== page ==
November 8, 2010 2 Comments
Knowledge transfer is only the beginning to enablement.
Many implementation partners (including myself) have handled enablement as an event or milestone that occured as part of the cut-over to production. We as implementation partners too often assume that the traditional, informal “do what I do” approach between consultants and customer was sufficient for customer enablement. If the traditional approach was sufficient for customer enablement then one can argue that there should be no need of post production support.
When ERP software is implemented in a production environment it is usually the first opportunity for the customer to lead in the support of a new business solution. For the majority of customers that do not have hands-on experience with supporting external packaged software this can be a difficult challenge. Customers typically ask their implementation partners to provide post-production support until the customer has confidence in their business solution support (technical, business) capabilities.
There is a better way. An approach that will more effectively provide the knowledge, experience, and capabilities the customer requires to be self-sufficient. This enablement must be completed and validated during the implementation. There will be less need for post production support to address the enablement gap for customers. Let’s elaborate on one of the key processes that will prepare the customer to lead during the implementation.
Progressive Leadership Style
A key competency for any implementation partner is their ability to enable the customer to support and manage the new ERP software. This will require the implementation partner to employ different leadership styles during the implementation. There should be a logical progression in leadership styles that naturally transfers ownership from the implementation partner to the customer. We will use the following illustration for our discussion.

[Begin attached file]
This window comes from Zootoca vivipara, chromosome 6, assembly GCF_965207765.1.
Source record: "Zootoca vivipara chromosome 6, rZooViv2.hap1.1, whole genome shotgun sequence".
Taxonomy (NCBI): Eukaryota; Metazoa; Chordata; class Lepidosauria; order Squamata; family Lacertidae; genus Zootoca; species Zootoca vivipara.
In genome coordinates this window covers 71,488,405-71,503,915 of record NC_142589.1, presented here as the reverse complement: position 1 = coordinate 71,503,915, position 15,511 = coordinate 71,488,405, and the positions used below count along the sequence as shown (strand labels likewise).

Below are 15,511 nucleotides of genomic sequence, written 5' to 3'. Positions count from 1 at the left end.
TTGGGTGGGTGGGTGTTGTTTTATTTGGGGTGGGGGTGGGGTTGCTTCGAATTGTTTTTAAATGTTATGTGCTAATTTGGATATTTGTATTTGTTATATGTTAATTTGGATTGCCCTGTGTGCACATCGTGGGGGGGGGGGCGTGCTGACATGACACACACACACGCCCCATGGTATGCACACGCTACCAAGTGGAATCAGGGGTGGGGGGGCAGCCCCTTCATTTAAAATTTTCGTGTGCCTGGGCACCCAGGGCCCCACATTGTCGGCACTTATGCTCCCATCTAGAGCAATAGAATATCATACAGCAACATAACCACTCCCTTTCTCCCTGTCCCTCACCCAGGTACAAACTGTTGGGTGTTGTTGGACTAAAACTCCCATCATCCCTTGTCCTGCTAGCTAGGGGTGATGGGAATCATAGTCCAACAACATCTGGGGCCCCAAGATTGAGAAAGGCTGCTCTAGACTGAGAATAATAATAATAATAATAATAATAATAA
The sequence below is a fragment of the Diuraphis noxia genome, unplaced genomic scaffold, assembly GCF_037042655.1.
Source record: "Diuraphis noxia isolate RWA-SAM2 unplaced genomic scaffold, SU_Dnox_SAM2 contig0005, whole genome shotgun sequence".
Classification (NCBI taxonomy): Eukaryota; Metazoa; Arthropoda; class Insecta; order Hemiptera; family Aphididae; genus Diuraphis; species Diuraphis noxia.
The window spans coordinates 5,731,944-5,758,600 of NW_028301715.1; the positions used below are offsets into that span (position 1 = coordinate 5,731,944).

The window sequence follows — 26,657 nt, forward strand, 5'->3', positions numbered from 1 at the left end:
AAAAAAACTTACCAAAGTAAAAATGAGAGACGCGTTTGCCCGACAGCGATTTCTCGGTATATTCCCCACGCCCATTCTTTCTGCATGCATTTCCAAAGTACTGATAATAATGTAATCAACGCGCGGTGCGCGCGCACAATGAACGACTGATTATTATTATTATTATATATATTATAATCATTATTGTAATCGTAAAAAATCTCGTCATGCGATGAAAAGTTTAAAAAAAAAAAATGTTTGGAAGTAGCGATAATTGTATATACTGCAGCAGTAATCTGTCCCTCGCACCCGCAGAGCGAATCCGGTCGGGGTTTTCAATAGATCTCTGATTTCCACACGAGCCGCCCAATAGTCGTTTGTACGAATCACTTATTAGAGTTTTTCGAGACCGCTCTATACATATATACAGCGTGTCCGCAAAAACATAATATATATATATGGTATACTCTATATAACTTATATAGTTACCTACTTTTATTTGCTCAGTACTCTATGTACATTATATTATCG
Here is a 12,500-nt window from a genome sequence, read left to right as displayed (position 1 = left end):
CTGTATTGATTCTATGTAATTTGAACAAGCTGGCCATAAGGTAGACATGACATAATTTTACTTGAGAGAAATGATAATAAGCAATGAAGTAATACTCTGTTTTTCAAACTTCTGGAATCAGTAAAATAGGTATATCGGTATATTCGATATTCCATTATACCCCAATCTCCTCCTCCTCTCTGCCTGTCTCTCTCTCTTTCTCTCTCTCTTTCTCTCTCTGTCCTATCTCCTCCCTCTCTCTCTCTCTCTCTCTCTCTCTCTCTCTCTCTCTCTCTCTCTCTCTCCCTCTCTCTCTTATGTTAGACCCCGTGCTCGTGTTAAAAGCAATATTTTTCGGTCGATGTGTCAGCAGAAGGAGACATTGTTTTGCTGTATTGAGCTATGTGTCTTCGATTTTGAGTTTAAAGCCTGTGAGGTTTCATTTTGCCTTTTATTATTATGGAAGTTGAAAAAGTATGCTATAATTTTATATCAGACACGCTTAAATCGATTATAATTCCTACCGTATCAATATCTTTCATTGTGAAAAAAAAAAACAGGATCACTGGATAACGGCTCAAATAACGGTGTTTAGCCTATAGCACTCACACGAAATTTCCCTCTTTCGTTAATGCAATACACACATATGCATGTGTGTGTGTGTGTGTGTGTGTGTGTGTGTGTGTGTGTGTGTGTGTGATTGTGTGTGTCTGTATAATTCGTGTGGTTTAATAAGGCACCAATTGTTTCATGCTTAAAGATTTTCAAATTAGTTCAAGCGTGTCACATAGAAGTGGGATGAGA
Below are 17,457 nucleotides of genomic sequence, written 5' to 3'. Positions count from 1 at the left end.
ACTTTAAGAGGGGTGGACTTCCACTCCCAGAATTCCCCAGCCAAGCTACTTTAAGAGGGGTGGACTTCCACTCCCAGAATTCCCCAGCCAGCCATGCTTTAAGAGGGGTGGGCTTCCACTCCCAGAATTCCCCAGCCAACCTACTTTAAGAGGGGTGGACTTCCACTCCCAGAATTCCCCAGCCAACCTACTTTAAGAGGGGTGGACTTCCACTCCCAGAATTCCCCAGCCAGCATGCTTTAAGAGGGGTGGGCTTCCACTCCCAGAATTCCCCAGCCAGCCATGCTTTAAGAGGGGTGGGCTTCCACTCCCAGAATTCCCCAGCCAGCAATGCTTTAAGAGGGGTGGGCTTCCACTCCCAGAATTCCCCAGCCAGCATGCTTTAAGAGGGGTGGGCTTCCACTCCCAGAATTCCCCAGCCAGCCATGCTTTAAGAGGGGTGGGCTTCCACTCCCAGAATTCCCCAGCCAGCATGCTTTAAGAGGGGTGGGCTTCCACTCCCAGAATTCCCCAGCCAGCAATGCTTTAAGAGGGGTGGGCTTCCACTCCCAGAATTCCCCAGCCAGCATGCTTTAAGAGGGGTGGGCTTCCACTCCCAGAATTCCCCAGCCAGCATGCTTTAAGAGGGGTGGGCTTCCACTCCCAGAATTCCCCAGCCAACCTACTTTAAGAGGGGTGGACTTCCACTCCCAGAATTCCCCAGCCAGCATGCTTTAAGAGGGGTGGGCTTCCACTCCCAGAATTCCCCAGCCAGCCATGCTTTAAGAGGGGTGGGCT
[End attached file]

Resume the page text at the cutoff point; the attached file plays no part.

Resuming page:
Let’s discuss each leadership trait in more detail in the context of an ERP implementation life-cycle.
- In the early strategy and planning stages of an implementation the implementation partner should use a directive leadership style to lead the customer. The implementation partner leads in setting the direction and the pace of the implementation.
- As the customer is educated on the packaged software and implementation approach the implementation partner moves towards a coaching leadership style to enable to customer to take a more active leadership role in the packaged business software implementation.
- With the facilitating leadership style, the implementation partner has moved from an active leadership role to a passive leadership role. The customer is leading and managing the implementation project.
- The supporting leadership style is the final stage where the implementation partner provides what I’ll call ad-hoc/as needed support & guidance.
The first day of any implementation is the first day of transition from the implementation partner to the customer. Many treat transition as a last step in a go-live event. This approach results in customers not being ready or confident in supporting their business solution. A customer should never feel that way! Allowing the customer the lead will naturally drive the implementation partner to be more focused on knowledge transfer to the customer and results in better success rate for customer preparation.